Shanghai clique

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The Shanghai clique (simplified Chinese: 上海帮; traditional Chinese: 上海幫; pinyin: Shànghǎi bāng) is the name given to an informal group of officials in the Communist Party of China, especially those who serve in the Central Committee or the Central Government of China, who rose to prominence in connection to the Shanghai municipal administration under former CPC General Secretary Jiang Zemin.

This popular phrase was used somewhat pejoratively to describe Jiang's efforts to promote people who previously worked, or were associated with, his administration in Shanghai. It is more appropriately referred to as the "Jiang clique".[1]


Important people who have been identified as belonging to the clique include incumbent standing members of the powerful Politburo of the CPC Central Committee.

These members have been commonly identified as part of the Shanghai clique and have all served for part of their careers in Shanghai; they are listed in rough order of importance:

Zhu Rongji, Meng Jianzhu, and Han Zheng also at one point in their careers served in prominent positions in Shanghai, however they were not commonly associated with Jiang and thus were usually not named as part of the Shanghai clique.

The following individuals owe part of their career advancement to personal support from Jiang; they are listed in rough order of how often they are associated as being part of Jiang's inner circle:

Upon Jiang's retirement in 2004, it was widely believed that he stuffed the Politburo Standing Committee with his 'own men', and was making it difficult for Hu Jintao and Wen Jiabao to carry out their own policies. Evidence for this theory included the 5th Plenary Meeting of 16th National Congress of the Communist Party of China, when Hu's efforts to reshuffle the Politburo was blocked by members of the Shanghai Clique. Wen's macro-economic measures aimed at slowing down infrastructure growth and nationwide overheating in the property sector received great resistance from alleged members of this clique.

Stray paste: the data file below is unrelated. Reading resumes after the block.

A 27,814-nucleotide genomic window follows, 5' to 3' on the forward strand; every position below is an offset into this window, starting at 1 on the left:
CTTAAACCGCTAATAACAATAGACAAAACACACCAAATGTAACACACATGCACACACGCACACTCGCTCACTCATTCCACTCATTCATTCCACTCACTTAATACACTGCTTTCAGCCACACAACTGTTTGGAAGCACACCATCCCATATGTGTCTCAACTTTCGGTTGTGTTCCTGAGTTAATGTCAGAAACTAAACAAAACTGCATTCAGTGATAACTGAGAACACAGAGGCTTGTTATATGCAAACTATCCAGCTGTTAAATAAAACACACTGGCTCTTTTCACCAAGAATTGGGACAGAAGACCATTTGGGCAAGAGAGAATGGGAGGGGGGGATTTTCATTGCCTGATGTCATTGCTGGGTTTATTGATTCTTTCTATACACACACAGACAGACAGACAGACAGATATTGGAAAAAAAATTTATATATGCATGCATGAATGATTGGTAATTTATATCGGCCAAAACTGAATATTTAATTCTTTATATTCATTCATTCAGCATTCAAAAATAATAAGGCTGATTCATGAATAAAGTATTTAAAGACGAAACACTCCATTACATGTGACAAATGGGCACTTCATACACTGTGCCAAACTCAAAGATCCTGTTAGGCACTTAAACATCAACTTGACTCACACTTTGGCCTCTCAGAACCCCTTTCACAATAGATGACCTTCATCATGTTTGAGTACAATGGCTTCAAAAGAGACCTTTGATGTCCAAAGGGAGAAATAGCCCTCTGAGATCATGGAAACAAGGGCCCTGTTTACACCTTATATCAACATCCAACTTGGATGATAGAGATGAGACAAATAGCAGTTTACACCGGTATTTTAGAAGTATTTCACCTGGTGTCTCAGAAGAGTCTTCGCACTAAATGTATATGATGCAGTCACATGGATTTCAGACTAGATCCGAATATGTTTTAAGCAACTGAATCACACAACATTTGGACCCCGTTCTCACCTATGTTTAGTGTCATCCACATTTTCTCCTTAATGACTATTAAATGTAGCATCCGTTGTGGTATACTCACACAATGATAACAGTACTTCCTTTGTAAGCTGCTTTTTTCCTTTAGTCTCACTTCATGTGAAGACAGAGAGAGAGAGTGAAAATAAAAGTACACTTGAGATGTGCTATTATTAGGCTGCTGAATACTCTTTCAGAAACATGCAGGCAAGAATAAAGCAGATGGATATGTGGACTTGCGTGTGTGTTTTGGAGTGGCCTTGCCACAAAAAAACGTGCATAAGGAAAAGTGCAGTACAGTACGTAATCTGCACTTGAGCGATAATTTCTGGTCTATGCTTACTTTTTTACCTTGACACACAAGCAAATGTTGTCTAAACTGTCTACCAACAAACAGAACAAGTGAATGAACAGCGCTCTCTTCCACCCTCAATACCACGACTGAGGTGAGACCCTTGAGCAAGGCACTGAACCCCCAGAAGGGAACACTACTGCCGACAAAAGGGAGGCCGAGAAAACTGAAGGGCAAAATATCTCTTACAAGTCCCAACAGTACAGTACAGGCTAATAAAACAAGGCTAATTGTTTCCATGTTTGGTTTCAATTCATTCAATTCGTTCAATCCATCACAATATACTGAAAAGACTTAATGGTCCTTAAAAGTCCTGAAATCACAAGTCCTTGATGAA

However, as Jiang had retired from all of his positions at the 4th Plenary Meeting of 16th National Congress of the CPC, Hu Jintao became the legitimate General Secretary of the Communist Party of China. There were signs of important members of the Shanghai Clique defecting to Hu's camp, thereby strengthening Hu's position. In addition, in a bold move in September 2006, Hu acted to purge prominent rival Chen Liangyu, former Communist Party Secretary and Mayor of Shanghai, for alleged corruption, thus strengthening his position both within the party and in China.[2]

After Hu left office in 2012, the influence of the Shanghai clique was no longer a visible feature of the Chinese political landscape.

See also[edit]


  1. ^
  2. ^ BBC article Top China leader fired for graft published 25 September 2006